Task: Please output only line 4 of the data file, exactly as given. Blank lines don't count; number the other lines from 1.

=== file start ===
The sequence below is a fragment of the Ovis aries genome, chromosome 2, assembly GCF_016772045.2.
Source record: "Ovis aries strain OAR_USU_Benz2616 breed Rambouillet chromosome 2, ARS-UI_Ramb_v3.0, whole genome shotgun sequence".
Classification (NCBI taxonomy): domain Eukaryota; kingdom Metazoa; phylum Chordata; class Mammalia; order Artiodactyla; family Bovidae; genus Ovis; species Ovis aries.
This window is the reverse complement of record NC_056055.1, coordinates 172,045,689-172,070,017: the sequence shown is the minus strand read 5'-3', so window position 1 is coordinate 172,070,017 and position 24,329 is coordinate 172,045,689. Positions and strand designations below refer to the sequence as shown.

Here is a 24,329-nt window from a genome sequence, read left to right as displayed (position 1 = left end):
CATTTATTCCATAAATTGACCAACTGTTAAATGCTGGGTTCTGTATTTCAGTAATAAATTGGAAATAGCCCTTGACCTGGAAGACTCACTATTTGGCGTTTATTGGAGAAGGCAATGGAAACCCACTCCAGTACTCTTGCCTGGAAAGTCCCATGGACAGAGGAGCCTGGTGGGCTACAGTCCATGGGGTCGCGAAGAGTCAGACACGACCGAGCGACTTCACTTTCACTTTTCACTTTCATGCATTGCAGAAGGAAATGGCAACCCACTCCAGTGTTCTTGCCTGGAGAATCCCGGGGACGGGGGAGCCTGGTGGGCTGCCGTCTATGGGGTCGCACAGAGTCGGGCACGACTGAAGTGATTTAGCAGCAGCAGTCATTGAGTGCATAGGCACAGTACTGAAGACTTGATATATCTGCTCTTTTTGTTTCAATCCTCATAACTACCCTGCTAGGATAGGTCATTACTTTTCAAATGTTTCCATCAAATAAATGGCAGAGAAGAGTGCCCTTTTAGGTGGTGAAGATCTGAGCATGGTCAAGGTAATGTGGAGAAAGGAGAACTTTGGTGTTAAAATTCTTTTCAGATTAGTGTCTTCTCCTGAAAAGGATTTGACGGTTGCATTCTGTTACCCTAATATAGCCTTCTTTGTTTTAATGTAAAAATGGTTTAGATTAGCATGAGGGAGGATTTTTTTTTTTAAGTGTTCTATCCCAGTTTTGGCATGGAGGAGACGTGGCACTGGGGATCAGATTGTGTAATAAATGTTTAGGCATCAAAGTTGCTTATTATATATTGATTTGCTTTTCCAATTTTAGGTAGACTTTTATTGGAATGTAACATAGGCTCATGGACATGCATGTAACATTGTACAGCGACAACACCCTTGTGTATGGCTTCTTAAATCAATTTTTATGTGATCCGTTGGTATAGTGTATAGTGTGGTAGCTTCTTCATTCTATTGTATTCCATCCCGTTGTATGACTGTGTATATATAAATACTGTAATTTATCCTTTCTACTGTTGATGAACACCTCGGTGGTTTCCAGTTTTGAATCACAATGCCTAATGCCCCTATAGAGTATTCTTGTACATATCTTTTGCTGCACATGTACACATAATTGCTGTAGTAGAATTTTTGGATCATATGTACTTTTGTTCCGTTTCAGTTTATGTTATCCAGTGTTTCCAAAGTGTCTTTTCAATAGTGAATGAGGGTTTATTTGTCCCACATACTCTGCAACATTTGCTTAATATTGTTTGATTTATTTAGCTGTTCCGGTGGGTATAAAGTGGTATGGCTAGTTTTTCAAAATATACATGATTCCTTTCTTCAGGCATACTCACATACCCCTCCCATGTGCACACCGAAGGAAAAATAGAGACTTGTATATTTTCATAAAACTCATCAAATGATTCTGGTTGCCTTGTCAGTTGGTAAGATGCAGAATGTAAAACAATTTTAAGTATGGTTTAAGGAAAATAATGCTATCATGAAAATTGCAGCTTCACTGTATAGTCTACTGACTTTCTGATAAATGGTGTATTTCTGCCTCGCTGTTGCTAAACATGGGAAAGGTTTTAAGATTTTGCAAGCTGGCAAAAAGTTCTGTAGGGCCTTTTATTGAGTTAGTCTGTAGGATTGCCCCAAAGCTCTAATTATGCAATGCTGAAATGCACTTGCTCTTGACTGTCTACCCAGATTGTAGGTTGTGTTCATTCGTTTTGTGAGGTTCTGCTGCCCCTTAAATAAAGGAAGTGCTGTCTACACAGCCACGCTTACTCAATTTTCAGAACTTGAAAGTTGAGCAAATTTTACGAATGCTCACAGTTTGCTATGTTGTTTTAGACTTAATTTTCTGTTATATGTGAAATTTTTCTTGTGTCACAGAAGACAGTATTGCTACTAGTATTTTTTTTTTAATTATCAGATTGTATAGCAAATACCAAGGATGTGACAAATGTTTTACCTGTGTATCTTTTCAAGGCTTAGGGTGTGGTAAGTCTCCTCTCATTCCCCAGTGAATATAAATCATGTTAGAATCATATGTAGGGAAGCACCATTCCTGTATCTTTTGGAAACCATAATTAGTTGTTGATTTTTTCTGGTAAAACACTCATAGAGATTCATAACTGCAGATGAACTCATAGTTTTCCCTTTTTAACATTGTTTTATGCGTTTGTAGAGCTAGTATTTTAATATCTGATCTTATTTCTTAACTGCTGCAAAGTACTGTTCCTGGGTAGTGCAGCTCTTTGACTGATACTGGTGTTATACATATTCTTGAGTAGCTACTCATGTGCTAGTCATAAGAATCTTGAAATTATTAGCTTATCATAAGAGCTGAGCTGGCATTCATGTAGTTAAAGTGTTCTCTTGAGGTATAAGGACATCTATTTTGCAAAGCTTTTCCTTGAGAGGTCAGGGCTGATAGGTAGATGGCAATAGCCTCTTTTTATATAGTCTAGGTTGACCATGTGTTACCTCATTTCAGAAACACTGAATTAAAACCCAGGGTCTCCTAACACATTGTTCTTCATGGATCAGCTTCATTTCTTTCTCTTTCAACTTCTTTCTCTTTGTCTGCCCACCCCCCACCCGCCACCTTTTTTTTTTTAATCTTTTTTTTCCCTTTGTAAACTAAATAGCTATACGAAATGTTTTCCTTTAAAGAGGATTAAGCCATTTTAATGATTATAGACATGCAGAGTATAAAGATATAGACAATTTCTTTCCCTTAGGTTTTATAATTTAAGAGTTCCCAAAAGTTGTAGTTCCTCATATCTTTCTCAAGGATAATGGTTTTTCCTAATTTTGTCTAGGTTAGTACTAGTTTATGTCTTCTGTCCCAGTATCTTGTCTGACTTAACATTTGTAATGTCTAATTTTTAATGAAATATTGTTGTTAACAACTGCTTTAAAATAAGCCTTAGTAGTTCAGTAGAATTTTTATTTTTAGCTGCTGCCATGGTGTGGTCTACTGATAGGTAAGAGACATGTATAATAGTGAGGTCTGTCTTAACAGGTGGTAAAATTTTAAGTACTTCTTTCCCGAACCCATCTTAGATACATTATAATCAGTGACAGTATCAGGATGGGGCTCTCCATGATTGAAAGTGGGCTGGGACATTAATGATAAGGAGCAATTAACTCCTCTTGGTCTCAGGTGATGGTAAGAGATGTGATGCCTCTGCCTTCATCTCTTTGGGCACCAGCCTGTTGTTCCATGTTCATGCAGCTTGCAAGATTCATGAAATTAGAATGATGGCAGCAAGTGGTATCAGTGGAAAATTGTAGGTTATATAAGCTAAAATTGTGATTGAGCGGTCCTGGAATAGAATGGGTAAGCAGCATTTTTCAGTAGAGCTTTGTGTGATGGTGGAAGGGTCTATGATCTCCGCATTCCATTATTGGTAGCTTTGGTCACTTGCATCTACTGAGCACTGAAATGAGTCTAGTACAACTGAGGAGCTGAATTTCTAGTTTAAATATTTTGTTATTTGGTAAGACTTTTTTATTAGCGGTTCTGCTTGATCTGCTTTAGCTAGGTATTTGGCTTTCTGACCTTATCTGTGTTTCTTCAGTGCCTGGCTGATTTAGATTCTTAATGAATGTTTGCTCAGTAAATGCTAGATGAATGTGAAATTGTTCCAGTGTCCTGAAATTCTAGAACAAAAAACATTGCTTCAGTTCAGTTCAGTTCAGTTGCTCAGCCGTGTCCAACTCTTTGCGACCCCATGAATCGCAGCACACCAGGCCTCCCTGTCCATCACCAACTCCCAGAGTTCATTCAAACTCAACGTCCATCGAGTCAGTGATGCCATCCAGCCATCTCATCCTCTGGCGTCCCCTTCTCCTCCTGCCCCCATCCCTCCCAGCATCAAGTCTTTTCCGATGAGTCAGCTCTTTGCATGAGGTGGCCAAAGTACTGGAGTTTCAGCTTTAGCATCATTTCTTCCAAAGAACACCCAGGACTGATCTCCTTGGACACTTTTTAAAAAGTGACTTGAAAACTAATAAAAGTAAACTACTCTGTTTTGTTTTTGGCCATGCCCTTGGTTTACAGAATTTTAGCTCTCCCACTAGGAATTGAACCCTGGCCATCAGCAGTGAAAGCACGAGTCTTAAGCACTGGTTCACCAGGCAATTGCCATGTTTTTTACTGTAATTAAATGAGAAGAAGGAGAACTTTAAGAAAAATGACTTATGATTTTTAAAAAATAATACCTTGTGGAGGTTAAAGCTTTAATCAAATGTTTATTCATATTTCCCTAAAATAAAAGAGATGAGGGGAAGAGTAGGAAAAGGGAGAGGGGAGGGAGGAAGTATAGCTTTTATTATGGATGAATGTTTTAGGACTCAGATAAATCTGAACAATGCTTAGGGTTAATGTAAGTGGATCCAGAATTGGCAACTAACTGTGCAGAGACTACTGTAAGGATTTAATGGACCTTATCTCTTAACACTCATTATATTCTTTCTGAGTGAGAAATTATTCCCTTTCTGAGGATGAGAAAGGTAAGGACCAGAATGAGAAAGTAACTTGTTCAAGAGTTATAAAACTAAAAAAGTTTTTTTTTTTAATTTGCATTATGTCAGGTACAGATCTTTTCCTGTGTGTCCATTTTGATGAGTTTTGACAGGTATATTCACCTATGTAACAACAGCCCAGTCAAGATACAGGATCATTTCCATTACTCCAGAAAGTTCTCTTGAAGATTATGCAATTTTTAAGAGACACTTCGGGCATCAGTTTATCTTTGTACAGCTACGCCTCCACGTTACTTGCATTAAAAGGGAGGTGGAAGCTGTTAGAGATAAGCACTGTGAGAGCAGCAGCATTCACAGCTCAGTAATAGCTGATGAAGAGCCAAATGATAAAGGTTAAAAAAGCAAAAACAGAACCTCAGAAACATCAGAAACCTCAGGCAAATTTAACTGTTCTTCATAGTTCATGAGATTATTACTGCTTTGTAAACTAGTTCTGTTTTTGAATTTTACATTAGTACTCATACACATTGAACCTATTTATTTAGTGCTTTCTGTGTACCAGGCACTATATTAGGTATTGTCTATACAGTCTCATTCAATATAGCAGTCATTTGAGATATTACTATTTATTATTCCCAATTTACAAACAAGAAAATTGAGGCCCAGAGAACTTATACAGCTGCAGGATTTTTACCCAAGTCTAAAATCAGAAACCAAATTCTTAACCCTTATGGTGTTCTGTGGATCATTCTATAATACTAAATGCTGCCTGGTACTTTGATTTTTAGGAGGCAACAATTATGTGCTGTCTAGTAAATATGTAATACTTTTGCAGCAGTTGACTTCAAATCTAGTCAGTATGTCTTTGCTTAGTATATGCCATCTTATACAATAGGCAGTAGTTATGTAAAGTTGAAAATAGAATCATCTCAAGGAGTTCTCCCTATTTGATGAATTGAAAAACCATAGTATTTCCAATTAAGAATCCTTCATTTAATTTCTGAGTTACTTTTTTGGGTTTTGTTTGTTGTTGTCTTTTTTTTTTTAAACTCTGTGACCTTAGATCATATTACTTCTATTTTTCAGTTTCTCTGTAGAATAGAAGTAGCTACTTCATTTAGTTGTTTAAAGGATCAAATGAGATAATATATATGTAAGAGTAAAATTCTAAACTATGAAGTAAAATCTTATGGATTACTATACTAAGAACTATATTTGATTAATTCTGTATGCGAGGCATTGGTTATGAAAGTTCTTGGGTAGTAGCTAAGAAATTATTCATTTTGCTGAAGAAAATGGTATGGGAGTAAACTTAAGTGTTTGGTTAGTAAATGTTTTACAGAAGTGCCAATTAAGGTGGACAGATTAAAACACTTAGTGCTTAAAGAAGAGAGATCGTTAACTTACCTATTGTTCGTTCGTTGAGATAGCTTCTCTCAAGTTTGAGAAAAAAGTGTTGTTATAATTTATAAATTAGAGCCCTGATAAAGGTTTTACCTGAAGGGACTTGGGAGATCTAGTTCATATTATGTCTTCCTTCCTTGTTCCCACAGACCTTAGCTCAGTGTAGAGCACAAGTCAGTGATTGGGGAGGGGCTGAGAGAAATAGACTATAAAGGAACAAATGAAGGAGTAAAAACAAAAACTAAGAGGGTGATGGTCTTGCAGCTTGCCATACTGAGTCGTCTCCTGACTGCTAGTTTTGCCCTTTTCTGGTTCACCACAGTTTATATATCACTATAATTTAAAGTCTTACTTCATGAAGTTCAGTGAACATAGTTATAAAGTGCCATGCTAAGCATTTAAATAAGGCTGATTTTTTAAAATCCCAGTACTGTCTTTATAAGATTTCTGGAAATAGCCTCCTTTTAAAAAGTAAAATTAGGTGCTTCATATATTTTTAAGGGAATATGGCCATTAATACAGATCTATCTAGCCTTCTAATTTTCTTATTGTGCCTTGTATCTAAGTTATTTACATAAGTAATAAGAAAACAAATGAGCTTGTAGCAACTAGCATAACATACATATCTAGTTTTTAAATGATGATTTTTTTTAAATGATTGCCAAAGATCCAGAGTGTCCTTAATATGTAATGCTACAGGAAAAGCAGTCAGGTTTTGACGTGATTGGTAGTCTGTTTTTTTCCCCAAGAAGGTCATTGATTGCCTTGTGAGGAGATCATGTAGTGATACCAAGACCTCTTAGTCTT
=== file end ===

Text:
This window is the reverse complement of record NC_056055.1, coordinates 172,045,689-172,070,017: the sequence shown is the minus strand read 5'-3', so window position 1 is coordinate 172,070,017 and position 24,329 is coordinate 172,045,689. Positions and strand designations below refer to the sequence as shown.